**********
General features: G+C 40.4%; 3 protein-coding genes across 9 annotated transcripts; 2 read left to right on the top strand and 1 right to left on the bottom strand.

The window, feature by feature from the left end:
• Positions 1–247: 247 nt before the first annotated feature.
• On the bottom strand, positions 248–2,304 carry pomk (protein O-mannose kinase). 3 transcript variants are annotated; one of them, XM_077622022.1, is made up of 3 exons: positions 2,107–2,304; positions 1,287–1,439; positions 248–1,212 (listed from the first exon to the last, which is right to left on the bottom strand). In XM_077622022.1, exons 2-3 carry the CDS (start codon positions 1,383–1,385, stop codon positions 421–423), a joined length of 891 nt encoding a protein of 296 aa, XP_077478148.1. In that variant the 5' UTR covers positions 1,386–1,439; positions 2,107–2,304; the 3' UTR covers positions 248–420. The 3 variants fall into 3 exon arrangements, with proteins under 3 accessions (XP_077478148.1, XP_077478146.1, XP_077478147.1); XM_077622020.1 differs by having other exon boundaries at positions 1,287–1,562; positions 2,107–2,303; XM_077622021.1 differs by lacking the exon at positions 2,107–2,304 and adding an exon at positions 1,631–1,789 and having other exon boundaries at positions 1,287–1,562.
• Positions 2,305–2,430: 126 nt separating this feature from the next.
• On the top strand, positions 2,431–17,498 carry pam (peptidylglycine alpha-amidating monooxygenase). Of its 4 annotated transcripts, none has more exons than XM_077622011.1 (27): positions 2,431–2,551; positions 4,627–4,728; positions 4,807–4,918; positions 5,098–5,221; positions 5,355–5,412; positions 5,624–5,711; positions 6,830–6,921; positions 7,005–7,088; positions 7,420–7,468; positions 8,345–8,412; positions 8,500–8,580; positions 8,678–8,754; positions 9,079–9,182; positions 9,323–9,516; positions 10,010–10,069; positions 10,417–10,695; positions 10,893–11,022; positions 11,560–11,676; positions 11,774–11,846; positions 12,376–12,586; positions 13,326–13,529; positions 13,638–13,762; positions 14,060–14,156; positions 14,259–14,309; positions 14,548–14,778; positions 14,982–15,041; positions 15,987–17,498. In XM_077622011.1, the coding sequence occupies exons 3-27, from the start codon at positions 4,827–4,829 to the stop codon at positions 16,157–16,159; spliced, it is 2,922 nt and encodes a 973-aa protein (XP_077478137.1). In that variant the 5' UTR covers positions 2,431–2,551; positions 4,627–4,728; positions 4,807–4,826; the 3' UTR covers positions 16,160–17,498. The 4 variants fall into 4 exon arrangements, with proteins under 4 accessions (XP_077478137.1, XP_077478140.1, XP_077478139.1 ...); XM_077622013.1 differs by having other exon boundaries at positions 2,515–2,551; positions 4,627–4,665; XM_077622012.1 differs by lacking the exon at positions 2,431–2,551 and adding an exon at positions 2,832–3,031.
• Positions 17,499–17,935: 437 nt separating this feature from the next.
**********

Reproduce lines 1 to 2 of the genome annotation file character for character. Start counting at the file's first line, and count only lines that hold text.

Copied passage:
General features: G+C 40.4%; 3 protein-coding genes across 9 annotated transcripts; 2 read left to right on the top strand and 1 right to left on the bottom strand.

The window, feature by feature from the left end: